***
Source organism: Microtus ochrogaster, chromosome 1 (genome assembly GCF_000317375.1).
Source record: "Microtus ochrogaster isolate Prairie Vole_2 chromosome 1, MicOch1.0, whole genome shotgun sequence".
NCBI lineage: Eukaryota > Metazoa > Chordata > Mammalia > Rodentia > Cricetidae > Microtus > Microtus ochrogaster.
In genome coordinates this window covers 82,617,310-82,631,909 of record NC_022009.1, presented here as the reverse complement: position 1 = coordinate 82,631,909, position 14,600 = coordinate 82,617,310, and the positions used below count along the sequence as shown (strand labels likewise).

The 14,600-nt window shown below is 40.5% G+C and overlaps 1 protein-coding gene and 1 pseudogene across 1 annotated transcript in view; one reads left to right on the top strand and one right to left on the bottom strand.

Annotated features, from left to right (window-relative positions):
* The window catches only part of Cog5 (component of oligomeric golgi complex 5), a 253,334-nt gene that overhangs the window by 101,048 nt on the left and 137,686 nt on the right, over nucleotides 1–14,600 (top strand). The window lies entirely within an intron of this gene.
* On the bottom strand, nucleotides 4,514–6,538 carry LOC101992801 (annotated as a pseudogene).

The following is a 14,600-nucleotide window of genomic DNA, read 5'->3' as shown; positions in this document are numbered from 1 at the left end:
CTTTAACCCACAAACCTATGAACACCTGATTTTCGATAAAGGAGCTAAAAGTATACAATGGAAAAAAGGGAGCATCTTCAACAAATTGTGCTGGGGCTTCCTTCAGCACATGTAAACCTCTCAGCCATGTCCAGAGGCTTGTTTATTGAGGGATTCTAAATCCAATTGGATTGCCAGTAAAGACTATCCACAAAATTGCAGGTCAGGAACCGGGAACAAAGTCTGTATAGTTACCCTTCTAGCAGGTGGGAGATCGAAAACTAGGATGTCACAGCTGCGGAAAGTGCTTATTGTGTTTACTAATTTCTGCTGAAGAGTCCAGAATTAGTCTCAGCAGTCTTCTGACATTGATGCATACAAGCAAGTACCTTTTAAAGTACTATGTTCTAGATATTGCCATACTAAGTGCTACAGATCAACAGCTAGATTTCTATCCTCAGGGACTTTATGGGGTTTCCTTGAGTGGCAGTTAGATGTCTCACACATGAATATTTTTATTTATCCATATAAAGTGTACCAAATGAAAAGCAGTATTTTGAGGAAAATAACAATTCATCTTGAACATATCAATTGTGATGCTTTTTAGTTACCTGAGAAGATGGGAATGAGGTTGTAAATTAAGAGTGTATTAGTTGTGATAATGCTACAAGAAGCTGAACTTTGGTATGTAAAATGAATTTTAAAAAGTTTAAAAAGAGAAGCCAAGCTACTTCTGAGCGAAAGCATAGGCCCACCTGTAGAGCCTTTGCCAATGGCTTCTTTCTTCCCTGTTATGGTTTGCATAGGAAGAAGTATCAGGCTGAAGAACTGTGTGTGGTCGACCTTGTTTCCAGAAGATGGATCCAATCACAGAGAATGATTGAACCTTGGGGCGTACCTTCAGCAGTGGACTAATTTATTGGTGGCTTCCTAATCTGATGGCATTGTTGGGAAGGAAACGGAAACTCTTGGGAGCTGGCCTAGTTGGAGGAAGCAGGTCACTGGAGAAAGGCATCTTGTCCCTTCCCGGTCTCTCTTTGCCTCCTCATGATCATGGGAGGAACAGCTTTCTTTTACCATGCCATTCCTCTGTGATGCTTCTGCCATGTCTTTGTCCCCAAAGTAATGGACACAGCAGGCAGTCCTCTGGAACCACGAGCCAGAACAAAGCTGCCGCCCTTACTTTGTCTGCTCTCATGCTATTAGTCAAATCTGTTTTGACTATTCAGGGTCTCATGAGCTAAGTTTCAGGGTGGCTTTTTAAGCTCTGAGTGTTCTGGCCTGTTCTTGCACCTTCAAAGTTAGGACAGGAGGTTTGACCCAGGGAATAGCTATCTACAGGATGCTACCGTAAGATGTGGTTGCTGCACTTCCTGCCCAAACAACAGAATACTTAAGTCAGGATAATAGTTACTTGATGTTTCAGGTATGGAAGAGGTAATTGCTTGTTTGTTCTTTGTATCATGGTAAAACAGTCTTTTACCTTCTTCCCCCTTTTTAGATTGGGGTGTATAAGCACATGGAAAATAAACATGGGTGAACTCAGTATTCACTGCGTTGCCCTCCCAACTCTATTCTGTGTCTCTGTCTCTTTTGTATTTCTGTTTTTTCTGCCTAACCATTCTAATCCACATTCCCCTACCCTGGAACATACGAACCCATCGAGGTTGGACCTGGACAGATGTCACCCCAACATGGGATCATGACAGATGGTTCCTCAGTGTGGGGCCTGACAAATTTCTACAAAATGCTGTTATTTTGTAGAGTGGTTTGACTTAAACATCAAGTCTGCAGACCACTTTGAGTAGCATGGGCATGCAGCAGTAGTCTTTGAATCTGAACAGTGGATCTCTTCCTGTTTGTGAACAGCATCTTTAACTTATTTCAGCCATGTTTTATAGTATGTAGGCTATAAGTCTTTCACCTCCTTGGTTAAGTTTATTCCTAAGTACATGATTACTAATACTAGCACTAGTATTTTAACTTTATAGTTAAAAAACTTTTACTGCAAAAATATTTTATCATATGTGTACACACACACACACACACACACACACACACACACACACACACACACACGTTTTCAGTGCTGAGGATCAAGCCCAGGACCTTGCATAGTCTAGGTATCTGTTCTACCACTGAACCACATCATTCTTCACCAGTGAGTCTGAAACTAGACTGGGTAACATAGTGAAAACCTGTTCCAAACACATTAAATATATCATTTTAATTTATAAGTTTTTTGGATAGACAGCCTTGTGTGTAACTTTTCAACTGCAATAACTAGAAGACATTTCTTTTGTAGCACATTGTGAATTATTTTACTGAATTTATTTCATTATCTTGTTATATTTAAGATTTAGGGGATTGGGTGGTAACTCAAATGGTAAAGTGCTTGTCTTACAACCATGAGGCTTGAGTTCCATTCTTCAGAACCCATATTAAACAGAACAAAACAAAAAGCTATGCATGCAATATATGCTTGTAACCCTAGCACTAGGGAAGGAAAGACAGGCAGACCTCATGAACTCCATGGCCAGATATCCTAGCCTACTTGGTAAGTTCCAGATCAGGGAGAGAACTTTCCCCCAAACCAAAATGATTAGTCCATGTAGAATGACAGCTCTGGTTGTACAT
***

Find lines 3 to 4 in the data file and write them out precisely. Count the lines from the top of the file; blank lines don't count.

NCBI lineage: Eukaryota > Metazoa > Chordata > Mammalia > Rodentia > Cricetidae > Microtus > Microtus ochrogaster.
In genome coordinates this window covers 82,617,310-82,631,909 of record NC_022009.1, presented here as the reverse complement: position 1 = coordinate 82,631,909, position 14,600 = coordinate 82,617,310, and the positions used below count along the sequence as shown (strand labels likewise).